When you fire up the barbeque your goal is often to cook a fine piece of meat. You’ll prepare a fine sauce and monitor the procedure carefully to ensure the best outcome. But that result is only possible if you start with a great chunk of beef. Here are some tips on how to recognize the difference between brisket and the best off the bone.
Filet Mignon has earned its reputation as a truly fine piece of beef. It cooks up to a very tender state and can be found in the finest restaurants because they know you have to start with quality to end up with quality. They’re cut from the tail side of the tenderloin, and have a softer taste than other cuts.
Top sirloin, despite the name, is a good but not great cut. They come in several grades and prime is generally better than the rest. Even within that category there will be variation since each animal is an individual, providing differences in quality.
Porterhouse can certainly be a good cut of beef. A popular choice in restaurants, it can cook up to a delicious level. Cuts are often defined by the level of marbling (the ‘veins’ of fat that wend through a piece). That fat melts under intense heat and diffuses into and around the meat, delivering a juicy, flavorful dish. Porterhouse has ample marbling to produce those effects.
T-bone derives its name from the shape of the bone that holds together the sections of beef that are the centerpiece of the recipe. Cut from just below the porterhouse section, the bone helps provide additional flavor and solidity, making for a tasty meal.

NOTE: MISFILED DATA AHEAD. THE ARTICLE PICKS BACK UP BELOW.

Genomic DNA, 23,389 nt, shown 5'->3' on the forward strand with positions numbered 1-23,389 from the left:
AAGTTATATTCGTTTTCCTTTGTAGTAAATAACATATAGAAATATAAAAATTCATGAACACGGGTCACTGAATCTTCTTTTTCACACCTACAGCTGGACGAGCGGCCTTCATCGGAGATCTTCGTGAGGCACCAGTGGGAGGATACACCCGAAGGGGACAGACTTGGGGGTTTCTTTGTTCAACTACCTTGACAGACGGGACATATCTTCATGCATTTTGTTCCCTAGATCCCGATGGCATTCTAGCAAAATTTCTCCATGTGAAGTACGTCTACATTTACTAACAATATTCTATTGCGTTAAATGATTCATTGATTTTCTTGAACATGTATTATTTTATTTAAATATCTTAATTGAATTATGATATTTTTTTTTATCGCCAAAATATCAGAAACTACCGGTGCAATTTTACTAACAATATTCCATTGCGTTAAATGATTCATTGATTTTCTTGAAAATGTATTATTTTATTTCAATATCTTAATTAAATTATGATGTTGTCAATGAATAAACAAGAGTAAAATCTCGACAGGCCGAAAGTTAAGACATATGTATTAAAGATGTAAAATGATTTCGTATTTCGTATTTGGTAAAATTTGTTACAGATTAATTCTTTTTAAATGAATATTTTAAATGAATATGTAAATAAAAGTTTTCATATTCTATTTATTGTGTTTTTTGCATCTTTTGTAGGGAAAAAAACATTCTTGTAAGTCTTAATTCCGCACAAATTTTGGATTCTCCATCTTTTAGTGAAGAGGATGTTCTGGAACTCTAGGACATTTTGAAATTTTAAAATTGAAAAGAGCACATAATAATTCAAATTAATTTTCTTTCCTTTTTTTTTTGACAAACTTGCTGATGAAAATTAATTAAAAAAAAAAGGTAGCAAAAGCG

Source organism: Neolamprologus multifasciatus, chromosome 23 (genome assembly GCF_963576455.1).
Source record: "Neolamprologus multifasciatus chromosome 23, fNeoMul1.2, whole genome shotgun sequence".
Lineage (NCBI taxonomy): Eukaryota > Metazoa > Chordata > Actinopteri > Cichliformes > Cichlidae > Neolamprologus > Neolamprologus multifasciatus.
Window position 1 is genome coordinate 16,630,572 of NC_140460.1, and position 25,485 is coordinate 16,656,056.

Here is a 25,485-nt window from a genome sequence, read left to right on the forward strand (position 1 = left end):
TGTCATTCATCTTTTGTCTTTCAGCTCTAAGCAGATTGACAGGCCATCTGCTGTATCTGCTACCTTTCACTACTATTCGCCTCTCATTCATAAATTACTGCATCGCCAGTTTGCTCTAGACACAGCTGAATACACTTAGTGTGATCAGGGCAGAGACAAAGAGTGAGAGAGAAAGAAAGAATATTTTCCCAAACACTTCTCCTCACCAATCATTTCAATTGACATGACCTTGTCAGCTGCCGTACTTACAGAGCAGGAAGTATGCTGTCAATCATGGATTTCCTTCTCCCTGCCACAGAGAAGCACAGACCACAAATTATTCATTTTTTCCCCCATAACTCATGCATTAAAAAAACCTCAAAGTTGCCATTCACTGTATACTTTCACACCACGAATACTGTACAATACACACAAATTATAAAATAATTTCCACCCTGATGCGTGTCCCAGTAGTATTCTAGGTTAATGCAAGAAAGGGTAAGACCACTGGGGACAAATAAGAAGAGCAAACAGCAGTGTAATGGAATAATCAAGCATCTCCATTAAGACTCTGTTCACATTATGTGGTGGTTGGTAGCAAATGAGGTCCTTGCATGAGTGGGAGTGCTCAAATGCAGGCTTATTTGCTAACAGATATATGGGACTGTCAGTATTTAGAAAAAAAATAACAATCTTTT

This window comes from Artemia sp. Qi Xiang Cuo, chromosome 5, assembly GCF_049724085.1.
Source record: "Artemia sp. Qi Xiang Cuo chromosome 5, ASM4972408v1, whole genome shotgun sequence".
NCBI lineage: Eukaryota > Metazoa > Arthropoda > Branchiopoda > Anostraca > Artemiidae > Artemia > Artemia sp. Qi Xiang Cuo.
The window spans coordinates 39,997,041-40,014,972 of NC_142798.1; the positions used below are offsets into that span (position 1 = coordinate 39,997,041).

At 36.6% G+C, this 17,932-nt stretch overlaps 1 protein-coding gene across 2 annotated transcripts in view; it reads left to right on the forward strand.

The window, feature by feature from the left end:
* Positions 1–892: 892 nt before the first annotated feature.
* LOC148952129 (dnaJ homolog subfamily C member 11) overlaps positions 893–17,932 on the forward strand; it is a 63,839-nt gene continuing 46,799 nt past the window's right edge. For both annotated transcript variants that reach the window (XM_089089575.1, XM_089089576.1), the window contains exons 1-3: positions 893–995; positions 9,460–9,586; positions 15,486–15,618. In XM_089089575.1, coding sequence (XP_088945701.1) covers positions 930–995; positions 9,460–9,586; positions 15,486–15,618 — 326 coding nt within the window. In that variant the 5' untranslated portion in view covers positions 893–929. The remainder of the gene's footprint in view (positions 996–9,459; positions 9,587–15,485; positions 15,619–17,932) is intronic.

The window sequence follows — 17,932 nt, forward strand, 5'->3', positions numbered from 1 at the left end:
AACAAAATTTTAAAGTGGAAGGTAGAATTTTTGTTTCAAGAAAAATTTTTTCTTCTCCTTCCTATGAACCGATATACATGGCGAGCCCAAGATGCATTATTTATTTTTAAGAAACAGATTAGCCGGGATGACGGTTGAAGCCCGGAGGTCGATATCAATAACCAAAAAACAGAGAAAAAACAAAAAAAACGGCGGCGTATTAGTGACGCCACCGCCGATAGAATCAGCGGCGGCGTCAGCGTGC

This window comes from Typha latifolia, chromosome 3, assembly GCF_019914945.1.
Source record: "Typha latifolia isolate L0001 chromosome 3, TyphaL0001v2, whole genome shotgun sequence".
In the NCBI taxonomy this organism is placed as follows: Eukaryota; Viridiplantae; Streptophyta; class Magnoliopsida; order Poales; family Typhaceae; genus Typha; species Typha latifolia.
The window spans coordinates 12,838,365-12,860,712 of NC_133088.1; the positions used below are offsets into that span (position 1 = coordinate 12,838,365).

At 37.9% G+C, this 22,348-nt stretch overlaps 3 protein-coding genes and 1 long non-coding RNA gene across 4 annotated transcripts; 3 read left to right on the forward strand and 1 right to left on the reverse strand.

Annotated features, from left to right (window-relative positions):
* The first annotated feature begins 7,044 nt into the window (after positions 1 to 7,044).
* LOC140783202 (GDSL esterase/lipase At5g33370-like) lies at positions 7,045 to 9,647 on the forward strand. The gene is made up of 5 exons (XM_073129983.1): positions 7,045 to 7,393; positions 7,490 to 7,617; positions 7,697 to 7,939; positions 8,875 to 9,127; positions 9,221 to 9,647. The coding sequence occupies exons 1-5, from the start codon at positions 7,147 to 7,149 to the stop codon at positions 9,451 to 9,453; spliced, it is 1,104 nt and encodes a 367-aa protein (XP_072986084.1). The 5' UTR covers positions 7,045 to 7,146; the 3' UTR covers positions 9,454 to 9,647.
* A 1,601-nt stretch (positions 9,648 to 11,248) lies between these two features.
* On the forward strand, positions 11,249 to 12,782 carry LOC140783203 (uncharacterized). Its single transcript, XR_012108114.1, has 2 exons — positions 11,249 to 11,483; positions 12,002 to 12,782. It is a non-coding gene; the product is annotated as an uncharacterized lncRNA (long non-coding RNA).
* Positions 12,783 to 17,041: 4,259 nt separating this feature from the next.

This cut is similar to a tenderloin, which is cut from inside the breast. New York Strip is another popular variation, which is essentially a T-bone with the bone cut away. Strips are comparatively inexpensive, but still very tasty when prepared correctly.
Rib-eye is an even finer piece of beef, with considerable marbling. Cooked properly, this cut becomes tender on the inside with just the right amount of seared surface. The final result is a delicious barbeque that demonstrates why the style and cut remain so popular.
But whichever cut you pick, it’s important to look for certain common elements in order to produce a delectable dish.
Freshness is critical. Frozen meat will never produce the best meal. Even when thawed correctly, by de-freezing slowly in the refrigerator not rapidly on the counter, the beef can never fully return to its original state.
Marbling should be ample, but not overwhelming. Fine threads that wind through the beef will help create a uniform level of good taste. But trim any excess around the perimeter to a thin outer layer in order to yield a dish that tastes like steak, not fat.
Cook slowly and apply rubs or sauces to taste, while remembering that the meal is in the beef.